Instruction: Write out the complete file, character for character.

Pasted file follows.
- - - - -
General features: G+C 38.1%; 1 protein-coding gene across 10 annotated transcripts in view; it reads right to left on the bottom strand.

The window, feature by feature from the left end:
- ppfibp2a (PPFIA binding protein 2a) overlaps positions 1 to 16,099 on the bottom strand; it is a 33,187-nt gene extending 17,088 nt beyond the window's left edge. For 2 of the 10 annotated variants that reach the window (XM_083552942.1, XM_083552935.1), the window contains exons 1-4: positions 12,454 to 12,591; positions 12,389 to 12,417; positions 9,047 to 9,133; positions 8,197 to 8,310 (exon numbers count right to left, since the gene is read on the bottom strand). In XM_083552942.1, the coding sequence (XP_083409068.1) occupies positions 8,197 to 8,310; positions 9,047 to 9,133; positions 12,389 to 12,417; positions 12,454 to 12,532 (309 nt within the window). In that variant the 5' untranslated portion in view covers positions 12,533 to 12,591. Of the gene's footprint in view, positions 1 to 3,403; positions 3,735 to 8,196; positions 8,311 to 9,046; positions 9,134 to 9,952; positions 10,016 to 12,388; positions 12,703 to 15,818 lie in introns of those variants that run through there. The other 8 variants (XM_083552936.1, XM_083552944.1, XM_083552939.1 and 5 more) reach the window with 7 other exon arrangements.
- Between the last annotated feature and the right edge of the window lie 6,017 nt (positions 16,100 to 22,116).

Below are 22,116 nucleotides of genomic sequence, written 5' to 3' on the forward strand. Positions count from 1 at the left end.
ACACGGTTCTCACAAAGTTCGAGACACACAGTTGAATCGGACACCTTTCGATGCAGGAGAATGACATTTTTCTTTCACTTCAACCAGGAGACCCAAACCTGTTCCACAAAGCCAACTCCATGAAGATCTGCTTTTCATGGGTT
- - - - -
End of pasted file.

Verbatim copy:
General features: G+C 38.1%; 1 protein-coding gene across 10 annotated transcripts in view; it reads right to left on the bottom strand.

The window, feature by feature from the left end:
- ppfibp2a (PPFIA binding protein 2a) overlaps positions 1 to 16,099 on the bottom strand; it is a 33,187-nt gene extending 17,088 nt beyond the window's left edge. For 2 of the 10 annotated variants that reach the window (XM_083552942.1, XM_083552935.1), the window contains exons 1-4: positions 12,454 to 12,591; positions 12,389 to 12,417; positions 9,047 to 9,133; positions 8,197 to 8,310 (exon numbers count right to left, since the gene is read on the bottom strand). In XM_083552942.1, the coding sequence (XP_083409068.1) occupies positions 8,197 to 8,310; positions 9,047 to 9,133; positions 12,389 to 12,417; positions 12,454 to 12,532 (309 nt within the window). In that variant the 5' untranslated portion in view covers positions 12,533 to 12,591. Of the gene's footprint in view, positions 1 to 3,403; positions 3,735 to 8,196; positions 8,311 to 9,046; positions 9,134 to 9,952; positions 10,016 to 12,388; positions 12,703 to 15,818 lie in introns of those variants that run through there. The other 8 variants (XM_083552936.1, XM_083552944.1, XM_083552939.1 and 5 more) reach the window with 7 other exon arrangements.
- Between the last annotated feature and the right edge of the window lie 6,017 nt (positions 16,100 to 22,116).

Below are 22,116 nucleotides of genomic sequence, written 5' to 3' on the forward strand. Positions count from 1 at the left end.
ACACGGTTCTCACAAAGTTCGAGACACACAGTTGAATCGGACACCTTTCGATGCAGGAGAATGACATTTTTCTTTCACTTCAACCAGGAGACCCAAACCTGTTCCACAAAGCCAACTCCATGAAGATCTGCTTTTCATGGGTT